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4 Poison Sumac ( Toxicodendron vernix)More allergenic than poison ivy and poison oak is poison sumac, a deciduous woody shrub or small tree that grows 5 feet tall and has a sparse, open form (Figure 9). It inhabits swamps and other wet areas, pine woods, and shady hardwood forests. In Florida, poison sumac has been conrmed in the north and central regions, as far south as Polk County. Poison sumac leaves consist of 7 leaets arranged in pairs with a single leaet at the end of the midrib. Distinc tive features include reddish stems and petioles (Figure 10). Leaets are elongated, oval, and have smooth margins. ey are 2 inches long, 1 inches wide, and have a smooth, velvety texture. In early spring, the leaves emerge bright orange. Later, they become dark green and glossy on the upper leaf surface and pale green on the underside. In the early fall, leaves turn a brilliant red-orange or russet shade. e small, yellowish-green owers are borne in clusters on slender stems arising from the leaf axils. Flowers mature into ivory-white to gray fruits resembling those of poison oak or poison ivy, but they are usually less compact and hang in loose clusters of up to 10 inches in length (Figure 11). Figure 9. Poison sumac Credits: (Source: Cook 2012) Figure 10. Poison sumac leaets, reddish stems, and immature green fruit Credits: Larry Korhnak, UF/IFAS Figure 11. Poison sumac mature fruit in winter Credits: (Source: Cook 2012) Figure 8. Poison oak mature fruit Credits: (Source: Cook 2012)

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5 Winged sumac ( Rhus copallinum) has a similar appearance but is a nonallergenic relative that grows throughout Florida. It can be distinguished from poison sumac most readily by its 9 leaets, clusters of red berries, and the winged rachis between the leaets (Figure 12).Poisonwood (Metopium toxiferum)Poisonwood is an evergreen shrub or tree that grows 25 feet tall in hammocks, pinelands, and sandy areas near saltwater. It is particularly abundant in the Florida Keys. As of this writing, poisonwoods range has only been conrmed in ve counties in South Florida: Martin, Palm Beach, Broward, Miami-Dade, and Monroe. e tree has a spreading, rounded form with a short trunk and arching limbs with drooping branches. e bark varies in color from reddish brown to gray, depending on the habitat, and has oily patches of sap on the surface; older trees have scaly bark (Figure 13). Each leaf is comprised of three to seven oval leaets, although ve leaets are typical. Leaves are glossy and dark green above and paler underneath. e smooth edges are thick and curl under slightly. Irregular blotches of resin dot the surface of many of the leaets (Figure 14). e fruit is inch long, oval, yellow to orange in color, and hangs in loose clusters (Figure 15). e poisonwood fruit is an important food source for the threatened white crown pigeon. Do not walk where poisonwood is known to grow during a rainstorm. Rainwater dripping o the poisonwood leaves contains urushiol, which causes contact dermatitis. Figure 12. Winged sumac Credits: Larry Korhnak, UF/IFAS Figure 13. Poisonwood bark variations Credits: Kim Gabel, UF/IFAS Figure 14. Poisonwood leaves with dots of resin Credits: Kim Gabel, UF/IFAS Figure 15. Poisonwood fruit Credits: Larry Korhnak, UF/IFAS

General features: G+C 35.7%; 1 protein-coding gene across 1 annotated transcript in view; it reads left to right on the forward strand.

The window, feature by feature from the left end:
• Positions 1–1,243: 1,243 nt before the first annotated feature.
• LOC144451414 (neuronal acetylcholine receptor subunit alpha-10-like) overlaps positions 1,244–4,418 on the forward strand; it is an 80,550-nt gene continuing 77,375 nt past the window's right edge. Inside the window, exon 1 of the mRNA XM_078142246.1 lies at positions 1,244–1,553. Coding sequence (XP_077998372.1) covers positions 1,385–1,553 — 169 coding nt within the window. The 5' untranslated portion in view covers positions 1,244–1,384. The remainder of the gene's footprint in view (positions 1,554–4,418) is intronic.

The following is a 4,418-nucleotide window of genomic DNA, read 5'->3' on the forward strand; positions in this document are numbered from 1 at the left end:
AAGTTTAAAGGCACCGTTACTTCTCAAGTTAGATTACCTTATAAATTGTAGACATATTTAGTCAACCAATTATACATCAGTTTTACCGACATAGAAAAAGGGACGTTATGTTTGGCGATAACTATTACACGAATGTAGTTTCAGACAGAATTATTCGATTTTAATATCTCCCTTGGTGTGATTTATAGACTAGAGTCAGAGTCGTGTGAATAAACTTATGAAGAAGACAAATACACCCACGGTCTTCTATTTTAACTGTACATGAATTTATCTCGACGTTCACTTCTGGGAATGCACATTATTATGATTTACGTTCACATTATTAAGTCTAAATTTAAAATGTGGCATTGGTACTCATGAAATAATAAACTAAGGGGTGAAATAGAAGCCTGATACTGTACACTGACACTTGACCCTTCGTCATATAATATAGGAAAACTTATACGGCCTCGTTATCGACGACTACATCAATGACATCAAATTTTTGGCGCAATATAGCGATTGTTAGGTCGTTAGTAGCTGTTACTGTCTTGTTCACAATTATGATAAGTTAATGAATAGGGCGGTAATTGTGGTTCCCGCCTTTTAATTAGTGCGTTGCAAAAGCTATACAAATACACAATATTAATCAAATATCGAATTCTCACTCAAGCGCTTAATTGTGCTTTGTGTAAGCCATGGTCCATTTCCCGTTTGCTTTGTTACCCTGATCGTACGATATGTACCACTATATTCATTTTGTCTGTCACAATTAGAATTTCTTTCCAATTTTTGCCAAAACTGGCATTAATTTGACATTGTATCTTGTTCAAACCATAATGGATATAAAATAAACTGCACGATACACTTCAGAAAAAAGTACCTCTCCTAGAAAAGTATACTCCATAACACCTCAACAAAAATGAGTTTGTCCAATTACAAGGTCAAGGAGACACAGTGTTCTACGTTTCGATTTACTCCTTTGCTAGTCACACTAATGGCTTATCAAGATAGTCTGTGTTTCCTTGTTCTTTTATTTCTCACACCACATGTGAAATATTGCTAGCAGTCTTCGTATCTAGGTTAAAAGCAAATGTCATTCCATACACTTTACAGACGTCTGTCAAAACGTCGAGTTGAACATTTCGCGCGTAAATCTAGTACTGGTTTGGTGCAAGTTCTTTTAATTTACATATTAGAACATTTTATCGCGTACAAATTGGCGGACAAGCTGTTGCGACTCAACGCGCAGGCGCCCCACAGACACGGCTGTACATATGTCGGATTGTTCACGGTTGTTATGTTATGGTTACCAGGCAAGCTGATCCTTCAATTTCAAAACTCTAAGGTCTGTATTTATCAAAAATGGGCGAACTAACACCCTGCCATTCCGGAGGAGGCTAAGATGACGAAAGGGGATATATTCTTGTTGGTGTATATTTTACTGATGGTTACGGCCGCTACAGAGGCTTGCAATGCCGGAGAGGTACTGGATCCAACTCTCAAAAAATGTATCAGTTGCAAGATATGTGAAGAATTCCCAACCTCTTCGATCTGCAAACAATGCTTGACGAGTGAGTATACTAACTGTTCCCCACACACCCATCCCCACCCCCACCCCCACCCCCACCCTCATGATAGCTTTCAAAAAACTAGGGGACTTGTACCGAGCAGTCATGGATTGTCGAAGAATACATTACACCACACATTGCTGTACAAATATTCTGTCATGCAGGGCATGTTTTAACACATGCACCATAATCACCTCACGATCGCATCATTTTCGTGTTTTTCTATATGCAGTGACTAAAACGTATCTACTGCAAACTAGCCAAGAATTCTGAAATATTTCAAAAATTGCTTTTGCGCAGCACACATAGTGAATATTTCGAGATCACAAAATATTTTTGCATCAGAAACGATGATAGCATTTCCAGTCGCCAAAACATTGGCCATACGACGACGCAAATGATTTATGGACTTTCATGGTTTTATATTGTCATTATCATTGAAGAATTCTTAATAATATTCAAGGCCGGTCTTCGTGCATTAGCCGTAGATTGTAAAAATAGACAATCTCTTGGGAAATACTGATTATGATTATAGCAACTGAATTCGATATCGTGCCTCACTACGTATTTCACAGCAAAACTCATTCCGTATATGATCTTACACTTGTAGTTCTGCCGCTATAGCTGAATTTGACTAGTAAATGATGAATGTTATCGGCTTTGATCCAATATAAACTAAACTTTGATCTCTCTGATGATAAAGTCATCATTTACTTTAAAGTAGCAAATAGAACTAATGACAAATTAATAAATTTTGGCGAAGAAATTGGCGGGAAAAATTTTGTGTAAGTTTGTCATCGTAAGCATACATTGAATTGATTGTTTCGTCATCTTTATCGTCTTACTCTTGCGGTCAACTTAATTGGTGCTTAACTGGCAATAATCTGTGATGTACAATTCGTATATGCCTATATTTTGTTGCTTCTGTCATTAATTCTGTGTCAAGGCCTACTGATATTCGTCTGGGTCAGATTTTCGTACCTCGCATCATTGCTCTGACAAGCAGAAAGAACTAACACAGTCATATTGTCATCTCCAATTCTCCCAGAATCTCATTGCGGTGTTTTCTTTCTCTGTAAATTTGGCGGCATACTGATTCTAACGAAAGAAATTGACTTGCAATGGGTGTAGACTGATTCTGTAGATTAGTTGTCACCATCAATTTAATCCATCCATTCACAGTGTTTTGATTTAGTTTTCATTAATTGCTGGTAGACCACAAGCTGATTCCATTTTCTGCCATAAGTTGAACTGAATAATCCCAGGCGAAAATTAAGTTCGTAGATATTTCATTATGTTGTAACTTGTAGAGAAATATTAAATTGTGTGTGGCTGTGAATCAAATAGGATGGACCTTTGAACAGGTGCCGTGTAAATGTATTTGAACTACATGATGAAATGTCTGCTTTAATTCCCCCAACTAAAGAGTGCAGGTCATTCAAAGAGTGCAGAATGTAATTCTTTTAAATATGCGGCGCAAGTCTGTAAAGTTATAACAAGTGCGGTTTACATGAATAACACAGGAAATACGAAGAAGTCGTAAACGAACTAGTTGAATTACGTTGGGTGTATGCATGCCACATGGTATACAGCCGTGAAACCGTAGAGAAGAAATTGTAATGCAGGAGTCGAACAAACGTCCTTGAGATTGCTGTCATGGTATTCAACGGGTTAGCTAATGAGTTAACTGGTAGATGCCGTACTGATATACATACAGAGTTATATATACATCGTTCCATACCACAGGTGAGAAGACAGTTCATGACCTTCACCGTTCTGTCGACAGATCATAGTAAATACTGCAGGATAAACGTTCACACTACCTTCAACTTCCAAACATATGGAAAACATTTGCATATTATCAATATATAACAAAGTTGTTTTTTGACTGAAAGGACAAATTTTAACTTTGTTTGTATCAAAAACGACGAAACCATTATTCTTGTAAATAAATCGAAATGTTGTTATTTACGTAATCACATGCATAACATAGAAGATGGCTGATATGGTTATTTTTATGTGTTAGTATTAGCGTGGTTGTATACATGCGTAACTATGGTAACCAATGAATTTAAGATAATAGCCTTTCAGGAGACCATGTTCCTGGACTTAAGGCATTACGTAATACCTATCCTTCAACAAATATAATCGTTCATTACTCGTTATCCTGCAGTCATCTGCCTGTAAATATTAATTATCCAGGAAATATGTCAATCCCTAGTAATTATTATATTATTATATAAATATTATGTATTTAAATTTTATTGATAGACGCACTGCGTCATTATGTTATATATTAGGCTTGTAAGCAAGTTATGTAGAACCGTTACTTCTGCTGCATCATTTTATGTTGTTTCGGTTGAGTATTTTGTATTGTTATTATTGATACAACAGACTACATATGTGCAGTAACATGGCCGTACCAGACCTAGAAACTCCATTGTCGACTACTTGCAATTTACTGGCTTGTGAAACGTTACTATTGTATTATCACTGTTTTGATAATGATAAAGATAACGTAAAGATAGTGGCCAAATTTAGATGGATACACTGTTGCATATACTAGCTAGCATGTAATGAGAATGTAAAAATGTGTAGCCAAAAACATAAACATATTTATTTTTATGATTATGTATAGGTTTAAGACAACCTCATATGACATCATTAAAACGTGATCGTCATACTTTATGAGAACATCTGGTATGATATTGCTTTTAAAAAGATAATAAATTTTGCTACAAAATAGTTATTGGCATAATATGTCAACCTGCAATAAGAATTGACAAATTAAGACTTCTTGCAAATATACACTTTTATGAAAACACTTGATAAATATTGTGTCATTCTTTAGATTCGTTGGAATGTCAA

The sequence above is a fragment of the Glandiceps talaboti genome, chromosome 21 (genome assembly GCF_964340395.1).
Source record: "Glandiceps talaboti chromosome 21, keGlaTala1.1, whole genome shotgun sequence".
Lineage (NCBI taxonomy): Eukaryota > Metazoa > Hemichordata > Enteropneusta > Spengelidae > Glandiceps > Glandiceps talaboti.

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6 Acknowledgements e author wishes to thank Mary Derrick, horticulture program assistant, for her help with the research and editing of this publication, and Dan Culbert, Okeechobee County Extension agent, as well as Kim Gabel, Monroe County Extension agent, for their reviews and contributions.ReferencesCook, W. 2012. Trees, Shrubs, and Woody Vines of North Carolina. Accessed February 2012. http://www.duke. edu/~cwcook/trees/.Additional ResourcesCenters for Disease Control and Prevention. 2012. Poisonous Plants. Accessed March 2012. http://www.cdc.gov/ niosh/topics/plants/ Hossler, E. W. 2010. Botanical Briefs: Poisonwood (Meto pium toxiferum ). Cutis 85(4) 178. Institute for Systemic Botany. 2012. Atlas of Florida Vascular Plants. Accessed February 2012. http://orida. plantatlas.usf.edu/. Mayo Clinic Online. 2012. Poison Ivy Rash. Accessed March 2012. http://www.mayoclinic.com/health/ poison-ivy/DS00774. MedLine Plus. 2012. Poison Ivy Oak Sumac Rash. Accessed February 2012. http://www.nlm.nih.gov/medlineplus/ency/article/00y0027.htm. Nellis, D. W. 1997. Poisononus Plants and Animals of Florida and the Caribbean Sarasota, FL: Pineapple Press. UF/IFAS (University of Florida Institute of Food and Agricultural Sciences). 2012. Forest Trees and Companion Plants. Accessed March 2012. http://www.sfrc.u.edu/4h/ Trees_Plants/trees_plants.html